Arguments Against Sport


Arguments Against Sport

“Sport” is frequently used as a blanket term to describe any form of physical activity that has been structured for competitive advantage. It often encompasses any activity that a sport could be construed to be, but does not necessarily have to include; horse racing, cricket, rugby, ice hockey, baseball, football & soccer. The dictionary definition is: “the sporting or other athletic activities of an individual”.

“Sport” means any form of physical activity, whether organised or casual, aiming at achieving or enhancing physical prowess, forming social relations, or gaining results at every level from amateur to professional. Organisations such as the National Trust for Sport in Britain, the UK Sports Council, the Olympic committee and the Football Association also see sport as an important cultural and recreational activity. These bodies work to promote, develop and recognise different types of sport, their importance to society and the physical and psychological health of sport enthusiasts. They also offer valuable information on how to support sport, including training, competitions and prizes.

The scope and role of sport in society have become increasingly clear in recent years, with a growing number of people recognising its benefits and importance. In sport, as in many things, there are good and bad, and it is usually the latter that gets all the attention. “Good” sport involves fair play and the application of rules; “bad” sport can be damaging to health and/or does not adhere to established rules. Examples of bad sport can be poaching, excessive speeding, rugby players who dive stamping on opponents, boxing, bicycle racing and tennis rackets crushing another player’s head. Sport can be divided further into two main categories, non-physical and physical. Non-physical sport can be as broad as the realm of team sport, such as sailing, to that of individual sports such as golf, tennis or football.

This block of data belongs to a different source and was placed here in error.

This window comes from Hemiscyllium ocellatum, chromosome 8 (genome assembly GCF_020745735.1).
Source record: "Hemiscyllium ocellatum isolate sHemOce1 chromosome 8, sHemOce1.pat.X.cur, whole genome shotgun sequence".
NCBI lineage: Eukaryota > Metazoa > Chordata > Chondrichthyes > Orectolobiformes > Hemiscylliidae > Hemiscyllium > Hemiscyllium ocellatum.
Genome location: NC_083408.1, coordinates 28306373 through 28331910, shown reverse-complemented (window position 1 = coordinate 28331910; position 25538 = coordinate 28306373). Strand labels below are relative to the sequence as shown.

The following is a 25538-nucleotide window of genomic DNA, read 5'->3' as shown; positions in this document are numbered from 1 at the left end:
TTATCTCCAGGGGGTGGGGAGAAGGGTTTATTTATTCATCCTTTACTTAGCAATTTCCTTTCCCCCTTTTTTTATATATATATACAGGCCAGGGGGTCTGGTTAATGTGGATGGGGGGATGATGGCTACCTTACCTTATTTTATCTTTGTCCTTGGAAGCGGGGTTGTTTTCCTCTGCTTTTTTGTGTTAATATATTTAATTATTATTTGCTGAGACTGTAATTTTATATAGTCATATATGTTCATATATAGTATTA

Non-physical sport can have significant positive effects on people’s physical fitness, health and happiness. Many people enjoy participating in professional sports because they improve their health and wellbeing. The nature of non-professional sport, however, is often overlooked by society at large. This section needs to understand that participation in these sports can bring both mental and physical benefits, and should not necessarily be ignored by society.

Sport, by its very nature, creates social interaction, increasing camaraderie being what it is primarily about. It is interesting to note that the same goes for non-sport, in that there is typically an element of social interaction associated with most physical activity. Sport can foster a sense of community, a sense of social status and respectability, which is not often the case with other activities. Sport can have the opposite effect, on the other hand, and cause individuals to be less cohesive and integrated in their communities and in their lives.

These are some of the main arguments against sport. I am often asked whether I think that darts should be banned altogether, or whether sports such as cricket should be regulated by a governing body. My views are that there should be enough regulation and restriction of the sporting activities in our local communities to protect the interests of those that enjoy them, without making sport itself inaccessible and unpleasant to the general public.

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